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NATO Decries Russian Military Buildup Near Ukraine

Published: June 20, 2014 (Issue # 1816)



  • NATO Secretary-General Anders Fogh Rasmussen in London on Thursday.
    Photo: NATO

BRUSSELS Russia has resumed a military buildup near Ukraine, NATO Secretary-General Anders Fogh Rasmussen said Thursday, calling it "a very regrettable step backward."

"I can confirm that we now see a new Russian military buildup at least a few thousand more Russian troops deployed to the Ukrainian border and we see troop maneuvers in the neighborhood of Ukraine," Rasmussen said in London.

"If they are deployed to seal the border and stop the flow of weapons and fighters that would be a positive step. But that is not what we are seeing."

The Defense Ministry declined to comment on Rasmussen's claim.

Officials responded angrily to previous NATO claims of a massive Russian military presence near the 2,000-kilometer border, calling them overblown and insisting that the troops there were stationed quite far from the border and were involved in regular training.

Still, President Vladimir Putin last month ordered troops in the areas near the border to return to their permanent bases elsewhere in Russia. NATO said in late May that the bulk of an estimated 40,000 troops had pulled back.

The new military deployments, if true, would come at a delicate time. On Wednesday, Ukrainian President Petro Poroshenko offered a unilateral cease-fire to jump-start his plan to end fighting in the country's east, where government forces have struggled to suppress a pro-Russian insurgency for two months.

Next week, foreign ministers and leaders of the European Union are scheduled to hold meetings at which relations with Ukraine and Russia will be key discussion topics, including whether Russia's actions toward Ukraine warrant imposing tougher economic sanctions.

Rasmussen said Russia appears to be using its military to intimidate Ukraine further.

"I consider this a very regrettable step backwards and it seems that Russia keeps the option to intervene further," Rasmussen said. "So the international community would have to respond firmly if Russia were to intervene further. That would imply deeper sanctions which would have a negative impact on Russia."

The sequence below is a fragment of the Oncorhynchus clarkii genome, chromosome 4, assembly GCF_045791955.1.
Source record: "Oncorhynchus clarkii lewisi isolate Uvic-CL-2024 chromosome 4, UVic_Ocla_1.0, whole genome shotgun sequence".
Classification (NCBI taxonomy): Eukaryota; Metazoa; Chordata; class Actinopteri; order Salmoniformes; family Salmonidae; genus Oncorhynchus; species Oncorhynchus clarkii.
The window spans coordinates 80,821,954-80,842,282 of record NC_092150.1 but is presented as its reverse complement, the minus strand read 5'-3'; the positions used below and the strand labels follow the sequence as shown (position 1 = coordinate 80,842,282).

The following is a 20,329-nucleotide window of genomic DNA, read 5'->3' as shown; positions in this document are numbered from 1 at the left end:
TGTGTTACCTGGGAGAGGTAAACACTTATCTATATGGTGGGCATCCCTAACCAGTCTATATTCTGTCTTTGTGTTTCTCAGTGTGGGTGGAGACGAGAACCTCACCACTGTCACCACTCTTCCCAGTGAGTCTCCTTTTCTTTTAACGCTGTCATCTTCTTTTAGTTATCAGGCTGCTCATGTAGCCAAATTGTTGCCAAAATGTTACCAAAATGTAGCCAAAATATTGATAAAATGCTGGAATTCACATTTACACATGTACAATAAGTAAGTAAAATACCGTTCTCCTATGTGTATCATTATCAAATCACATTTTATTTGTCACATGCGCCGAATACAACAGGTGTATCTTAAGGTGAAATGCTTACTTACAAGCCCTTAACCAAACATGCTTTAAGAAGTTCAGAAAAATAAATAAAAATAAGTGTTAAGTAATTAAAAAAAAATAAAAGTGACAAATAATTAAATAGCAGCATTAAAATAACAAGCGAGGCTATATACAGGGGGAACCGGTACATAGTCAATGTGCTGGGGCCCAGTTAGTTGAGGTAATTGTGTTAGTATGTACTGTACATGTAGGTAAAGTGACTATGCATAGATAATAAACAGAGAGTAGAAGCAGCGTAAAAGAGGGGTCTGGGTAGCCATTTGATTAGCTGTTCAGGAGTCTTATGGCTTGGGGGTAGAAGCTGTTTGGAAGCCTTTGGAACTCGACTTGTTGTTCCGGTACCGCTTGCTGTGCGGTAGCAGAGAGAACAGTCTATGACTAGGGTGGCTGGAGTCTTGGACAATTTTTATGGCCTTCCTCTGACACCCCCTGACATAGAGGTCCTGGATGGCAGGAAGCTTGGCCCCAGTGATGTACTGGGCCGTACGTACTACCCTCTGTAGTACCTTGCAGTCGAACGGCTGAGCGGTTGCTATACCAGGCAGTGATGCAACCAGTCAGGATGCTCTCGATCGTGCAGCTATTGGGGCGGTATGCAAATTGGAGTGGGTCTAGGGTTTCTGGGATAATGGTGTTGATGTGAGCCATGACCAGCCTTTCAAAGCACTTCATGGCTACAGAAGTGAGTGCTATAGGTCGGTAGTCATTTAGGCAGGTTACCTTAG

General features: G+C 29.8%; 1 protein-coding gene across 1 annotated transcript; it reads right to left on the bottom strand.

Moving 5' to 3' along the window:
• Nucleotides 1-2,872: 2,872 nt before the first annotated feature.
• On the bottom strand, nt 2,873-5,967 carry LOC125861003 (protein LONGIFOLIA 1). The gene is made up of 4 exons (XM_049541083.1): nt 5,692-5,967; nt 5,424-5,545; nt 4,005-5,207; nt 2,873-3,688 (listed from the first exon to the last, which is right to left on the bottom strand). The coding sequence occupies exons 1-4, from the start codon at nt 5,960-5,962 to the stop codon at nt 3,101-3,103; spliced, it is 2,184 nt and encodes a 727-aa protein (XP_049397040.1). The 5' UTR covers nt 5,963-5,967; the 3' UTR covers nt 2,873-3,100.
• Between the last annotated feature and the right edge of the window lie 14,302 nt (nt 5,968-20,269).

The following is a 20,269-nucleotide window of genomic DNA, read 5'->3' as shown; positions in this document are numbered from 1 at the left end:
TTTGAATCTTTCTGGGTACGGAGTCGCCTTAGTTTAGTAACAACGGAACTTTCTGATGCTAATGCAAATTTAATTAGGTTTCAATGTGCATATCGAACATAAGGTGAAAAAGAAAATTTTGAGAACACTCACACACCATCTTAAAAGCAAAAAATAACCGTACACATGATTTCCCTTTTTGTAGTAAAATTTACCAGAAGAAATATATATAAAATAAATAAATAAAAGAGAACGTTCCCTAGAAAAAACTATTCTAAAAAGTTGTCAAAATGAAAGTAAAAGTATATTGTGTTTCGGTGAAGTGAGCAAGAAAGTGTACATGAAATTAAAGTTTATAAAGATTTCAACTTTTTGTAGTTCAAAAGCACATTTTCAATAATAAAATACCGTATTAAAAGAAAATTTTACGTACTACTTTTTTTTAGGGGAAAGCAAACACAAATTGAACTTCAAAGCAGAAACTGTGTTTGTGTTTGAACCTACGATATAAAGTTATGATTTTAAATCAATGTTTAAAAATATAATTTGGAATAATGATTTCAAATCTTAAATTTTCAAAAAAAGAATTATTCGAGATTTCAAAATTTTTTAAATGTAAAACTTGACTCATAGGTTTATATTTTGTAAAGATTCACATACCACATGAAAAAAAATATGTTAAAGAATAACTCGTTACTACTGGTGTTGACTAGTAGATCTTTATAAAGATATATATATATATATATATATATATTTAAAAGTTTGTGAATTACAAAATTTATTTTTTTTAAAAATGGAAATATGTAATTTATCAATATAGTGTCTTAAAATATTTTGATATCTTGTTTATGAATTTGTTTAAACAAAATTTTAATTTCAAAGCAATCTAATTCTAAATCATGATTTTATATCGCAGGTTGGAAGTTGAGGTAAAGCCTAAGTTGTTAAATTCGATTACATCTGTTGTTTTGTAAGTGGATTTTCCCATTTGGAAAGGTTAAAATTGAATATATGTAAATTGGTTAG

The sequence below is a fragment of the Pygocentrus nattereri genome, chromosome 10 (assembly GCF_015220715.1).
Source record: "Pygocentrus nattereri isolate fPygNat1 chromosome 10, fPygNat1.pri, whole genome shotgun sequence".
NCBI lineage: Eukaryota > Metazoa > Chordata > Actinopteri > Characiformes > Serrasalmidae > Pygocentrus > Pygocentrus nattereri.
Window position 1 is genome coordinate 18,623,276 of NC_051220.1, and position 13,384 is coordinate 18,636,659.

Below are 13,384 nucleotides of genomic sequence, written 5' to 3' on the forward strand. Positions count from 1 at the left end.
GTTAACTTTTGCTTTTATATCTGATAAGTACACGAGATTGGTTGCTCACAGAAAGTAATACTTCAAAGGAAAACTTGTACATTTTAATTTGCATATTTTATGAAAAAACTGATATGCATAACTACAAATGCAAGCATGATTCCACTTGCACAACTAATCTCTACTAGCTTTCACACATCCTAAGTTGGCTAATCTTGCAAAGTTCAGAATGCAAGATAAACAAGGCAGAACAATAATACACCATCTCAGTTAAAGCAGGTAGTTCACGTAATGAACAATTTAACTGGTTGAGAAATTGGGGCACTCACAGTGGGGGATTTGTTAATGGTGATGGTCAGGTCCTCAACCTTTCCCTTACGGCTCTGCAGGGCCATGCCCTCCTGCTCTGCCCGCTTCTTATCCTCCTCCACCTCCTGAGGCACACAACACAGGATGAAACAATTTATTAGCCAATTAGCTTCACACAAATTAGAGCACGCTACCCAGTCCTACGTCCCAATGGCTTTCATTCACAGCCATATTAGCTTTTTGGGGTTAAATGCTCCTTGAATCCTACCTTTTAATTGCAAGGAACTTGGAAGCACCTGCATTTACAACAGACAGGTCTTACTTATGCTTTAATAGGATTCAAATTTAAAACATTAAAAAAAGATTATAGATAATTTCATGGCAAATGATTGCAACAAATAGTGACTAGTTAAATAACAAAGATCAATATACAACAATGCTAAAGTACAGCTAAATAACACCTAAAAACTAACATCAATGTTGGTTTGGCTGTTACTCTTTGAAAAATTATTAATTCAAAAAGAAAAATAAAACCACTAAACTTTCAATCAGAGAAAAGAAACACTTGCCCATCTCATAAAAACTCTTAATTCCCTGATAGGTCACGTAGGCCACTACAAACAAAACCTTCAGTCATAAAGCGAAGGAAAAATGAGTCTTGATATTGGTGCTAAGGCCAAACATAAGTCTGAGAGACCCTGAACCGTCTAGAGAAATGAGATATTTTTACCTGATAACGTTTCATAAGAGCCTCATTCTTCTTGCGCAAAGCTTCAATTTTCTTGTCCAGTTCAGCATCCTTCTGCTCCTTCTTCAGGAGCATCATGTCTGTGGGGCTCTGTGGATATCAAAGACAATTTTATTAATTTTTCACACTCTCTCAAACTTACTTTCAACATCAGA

In his speech, Rasmussen said the U.S.-led NATO alliance is at a turning point.

"The world that we helped to build after the end of the Cold War is being challenged in different ways and from different directions," he told his audience at Chatham House.

"To our east, Russia's aggression against Ukraine is an attempt to rewrite international rules and recreate a sphere of influence. At the same time, to our south, we see states or extreme groups using violence to assert their power. And overall, we see threats old and new, from piracy to terrorism to cyber-attacks."





 


ALL ABOUT TOWN

Thursday, Aug. 21


Time is running out to see the fantastic creations on display at the 2014 Sand Castle Festival on the beach at the Peter and Paul Fortress. Adhering to the theme of Treasure Island, visitors can wander amongst larger-than-life interpretations of pirate life or attend one of the workshops held to educate a future generation of sand artists. The castles will remain on the beach until Aug. 31.



Friday, Aug. 22


Get ready to pledge allegiance to the flag during National Flag Day, paying tribute to when, 23 years ago today, the iconic hammer-and-sickle was replaced with the tricolor that now flutters in the wind. Petersburgers will be treated to a free concert on Palace Square, a military parade and a culminating air show featuring Russias Russian Knights stunt pilots.



Saturday, Aug. 23


Uppsala Park plays host to Fairy Noon today, a performance of five separate fairy tales ranging from folk classics to more haunting selections. There will be three different renditions of the tales throughout the day and tickets start at 500 rubles ($13.80) for adults and 300 rubles ($8.30) for children.


Classic Finnish cartoon characters the Moomins expect to receive a warm welcome from Russian fans during todays Moomin Festival at the Pearl Plaza Shopping Center at 51 Petergofskoye Shosse. Become a kid again or introduce a new generation to the beloved creation of Finnish writer Tove Jansson.



Sunday, Aug. 24


The tortured genius of Dutch master Vincent van Gogh gets his day in the centers Konnushnaya Ploschad during Make Art Like Van Gogh, a daylong celebration of the artist that will allow amateur artists to try and replicate the work that made the famed painter world-renowned.


Experience a variety of dances highlighting the diversity of the world around as at the final day of the Ethno-Dance International Dance Festival that has been at the St. Petersburg Humanitarian University of Trade Unions this past week. Tonights performance will feature Egyptian dancers accompanied by local orchestras.



Monday, Aug. 25


Today kicks off the Elena Obraztsovoy International Competition for Young Vocalists in the large hall of the Shostakovich Philharmonic. Talented youngsters will showcase their range over the next six days before a winner is chosen on Aug. 30.



Tuesday, Aug. 26


Love movies but hate all those words? Then check out Rodina Cinema Centers Factor of Consensus film forum this evening. Silent movie classics from the beginning of the 20th century will be screened and accompanied by a pianist, who will provide the soundtrack for the ongoing action. The screenings begin at 7 p.m. Check Rodinas website for more details.



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